What’s My Style? The Influence of Top Managers on Voluntary Corporate Financial Disclosure
58 Pages Posted: 8 Dec 2008 Last revised: 21 Oct 2010
Date Written: June 1, 2008
Prior research in finance and accounting generally posits a limited role for idiosyncratic manager-specific attributes in explaining accounting and disclosure choices. In contrast, upper echelons theory, originating in the strategic management literature, suggests that differences among individuals can affect corporate outcomes. Extant research in voluntary disclosure follows the traditional financial economics perspective, yet even the most comprehensive empirical models leave most of the cross-sectional variation in disclosure unexplained. This prompts us to investigate whether these models are missing a major component: Do idiosyncratic differences among individual managers play a significant incremental role in voluntary corporate financial disclosure?
We build a data set that tracks managers over time, which allows us to isolate manager-specific fixed effects after controlling for firm effects. We find that top executives do exhibit unique individual-specific and economically significant disclosure styles. That is, our evidence suggests that individual managers significantly influence attributes of their firms' voluntary disclosures, even after controlling for techno-economic determinants of disclosure identified in prior research, and firm- and time-specific effects. The collective magnitude of these manager-specific fixed effects is large: Manager-specific effects explain roughly as much or more of the variation in disclosure as the known techno-economic determinants combined. We then investigate whether managers' unique fixed effects are associated with observable characteristics of their own personal backgrounds. We find that managers promoted from finance, accounting, and legal career tracks, managers born before World War II, and managers holding MBAs tend to exhibit more conservative disclosure styles. These associations between our estimates of managers' fixed effects and distinctive (permanent) characteristics of their own personal backgrounds provide evidence confirming that our estimated manager fixed effects capture systematic long-lived differences in managers' unique disclosure styles. Our results suggest that individual-specific effects play an important - yet heretofore largely unexplored - role in voluntary financial disclosure. Further investigation of the role unique individual characteristics play in explaining corporate financial reporting is potentially a fruitful direction for future research.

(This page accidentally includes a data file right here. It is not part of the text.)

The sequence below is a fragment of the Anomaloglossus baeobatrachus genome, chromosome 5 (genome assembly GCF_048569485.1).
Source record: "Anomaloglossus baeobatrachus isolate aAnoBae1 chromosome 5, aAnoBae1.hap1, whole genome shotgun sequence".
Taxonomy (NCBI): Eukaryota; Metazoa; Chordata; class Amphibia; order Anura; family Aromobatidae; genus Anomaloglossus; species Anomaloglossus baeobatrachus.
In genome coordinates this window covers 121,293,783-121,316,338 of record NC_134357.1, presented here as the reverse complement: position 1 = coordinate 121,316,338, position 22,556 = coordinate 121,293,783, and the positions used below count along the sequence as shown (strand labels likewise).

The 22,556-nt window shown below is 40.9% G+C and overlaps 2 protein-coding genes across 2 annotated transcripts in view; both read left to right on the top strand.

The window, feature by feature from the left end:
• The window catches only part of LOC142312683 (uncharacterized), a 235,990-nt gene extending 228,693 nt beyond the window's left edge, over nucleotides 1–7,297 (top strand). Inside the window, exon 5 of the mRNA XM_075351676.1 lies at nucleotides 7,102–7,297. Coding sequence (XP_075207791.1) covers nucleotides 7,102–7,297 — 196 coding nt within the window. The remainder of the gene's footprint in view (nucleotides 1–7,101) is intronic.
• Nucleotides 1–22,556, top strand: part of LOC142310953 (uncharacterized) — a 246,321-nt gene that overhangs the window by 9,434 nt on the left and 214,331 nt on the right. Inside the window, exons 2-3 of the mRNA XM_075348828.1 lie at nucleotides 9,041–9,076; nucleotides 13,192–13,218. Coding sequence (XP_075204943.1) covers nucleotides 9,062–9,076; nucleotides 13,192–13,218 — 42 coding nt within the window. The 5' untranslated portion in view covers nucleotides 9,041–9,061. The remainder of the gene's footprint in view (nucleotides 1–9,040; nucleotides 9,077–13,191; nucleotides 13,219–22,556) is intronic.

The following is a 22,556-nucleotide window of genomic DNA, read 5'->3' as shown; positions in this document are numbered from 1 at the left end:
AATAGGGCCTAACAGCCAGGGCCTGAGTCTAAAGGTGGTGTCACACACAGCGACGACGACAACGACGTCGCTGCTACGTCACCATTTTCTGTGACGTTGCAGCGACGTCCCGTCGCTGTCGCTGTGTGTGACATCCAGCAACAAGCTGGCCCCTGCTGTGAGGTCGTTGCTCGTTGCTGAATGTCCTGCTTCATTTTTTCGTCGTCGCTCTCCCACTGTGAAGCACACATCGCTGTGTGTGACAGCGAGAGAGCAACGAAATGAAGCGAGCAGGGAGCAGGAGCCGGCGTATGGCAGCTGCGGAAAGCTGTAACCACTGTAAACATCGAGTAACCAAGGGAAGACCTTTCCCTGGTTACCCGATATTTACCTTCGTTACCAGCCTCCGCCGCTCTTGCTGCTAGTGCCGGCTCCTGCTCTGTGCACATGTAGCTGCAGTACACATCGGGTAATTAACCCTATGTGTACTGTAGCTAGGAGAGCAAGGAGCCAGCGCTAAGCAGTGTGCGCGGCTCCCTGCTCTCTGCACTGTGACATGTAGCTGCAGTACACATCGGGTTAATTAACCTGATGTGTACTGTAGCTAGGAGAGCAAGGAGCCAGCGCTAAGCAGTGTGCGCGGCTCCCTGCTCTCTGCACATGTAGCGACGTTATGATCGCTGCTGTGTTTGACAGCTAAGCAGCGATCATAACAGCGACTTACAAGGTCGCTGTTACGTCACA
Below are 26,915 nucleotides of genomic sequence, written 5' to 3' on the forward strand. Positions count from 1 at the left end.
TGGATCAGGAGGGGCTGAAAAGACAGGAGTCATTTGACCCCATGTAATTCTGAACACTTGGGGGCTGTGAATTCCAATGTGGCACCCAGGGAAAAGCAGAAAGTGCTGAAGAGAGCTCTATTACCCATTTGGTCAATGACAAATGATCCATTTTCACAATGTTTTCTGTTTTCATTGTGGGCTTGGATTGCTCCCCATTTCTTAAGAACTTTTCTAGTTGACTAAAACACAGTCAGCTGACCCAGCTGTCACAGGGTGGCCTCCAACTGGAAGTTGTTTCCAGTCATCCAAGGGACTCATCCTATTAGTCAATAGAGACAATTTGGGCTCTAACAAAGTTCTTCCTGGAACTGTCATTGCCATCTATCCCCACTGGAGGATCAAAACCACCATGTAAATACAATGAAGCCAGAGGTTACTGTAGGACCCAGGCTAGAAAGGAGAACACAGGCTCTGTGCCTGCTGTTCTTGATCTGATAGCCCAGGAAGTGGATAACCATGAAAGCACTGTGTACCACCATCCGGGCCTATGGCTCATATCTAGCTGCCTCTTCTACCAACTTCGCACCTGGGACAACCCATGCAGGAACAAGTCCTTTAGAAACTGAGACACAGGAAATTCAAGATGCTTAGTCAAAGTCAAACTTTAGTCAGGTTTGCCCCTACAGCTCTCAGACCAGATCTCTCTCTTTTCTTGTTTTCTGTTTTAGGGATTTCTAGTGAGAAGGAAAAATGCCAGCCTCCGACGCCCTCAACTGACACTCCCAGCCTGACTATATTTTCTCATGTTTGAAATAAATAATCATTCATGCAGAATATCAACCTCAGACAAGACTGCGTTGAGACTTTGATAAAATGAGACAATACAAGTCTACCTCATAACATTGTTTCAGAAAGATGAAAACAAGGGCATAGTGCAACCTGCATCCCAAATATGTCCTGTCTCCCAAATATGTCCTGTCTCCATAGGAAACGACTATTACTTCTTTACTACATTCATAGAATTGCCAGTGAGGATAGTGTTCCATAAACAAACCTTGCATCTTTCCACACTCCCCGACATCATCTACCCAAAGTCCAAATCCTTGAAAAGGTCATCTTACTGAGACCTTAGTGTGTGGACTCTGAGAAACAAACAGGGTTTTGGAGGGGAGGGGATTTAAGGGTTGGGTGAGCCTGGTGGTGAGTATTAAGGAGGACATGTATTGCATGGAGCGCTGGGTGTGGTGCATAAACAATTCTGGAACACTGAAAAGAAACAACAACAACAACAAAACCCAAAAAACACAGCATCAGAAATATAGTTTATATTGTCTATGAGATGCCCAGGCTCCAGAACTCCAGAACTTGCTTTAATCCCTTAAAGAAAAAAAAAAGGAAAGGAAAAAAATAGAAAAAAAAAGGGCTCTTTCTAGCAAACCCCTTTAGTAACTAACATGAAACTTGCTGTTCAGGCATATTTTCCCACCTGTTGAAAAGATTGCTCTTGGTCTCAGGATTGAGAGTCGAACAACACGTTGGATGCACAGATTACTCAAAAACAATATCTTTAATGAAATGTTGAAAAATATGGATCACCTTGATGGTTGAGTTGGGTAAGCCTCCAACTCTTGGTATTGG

Keywords: Voluntary disclosure, management earnings forecasts, individual differences, upper echelons theory
JEL Classification: G30, M12, M41, M43, M45, M50
Suggested Citation: Suggested Citation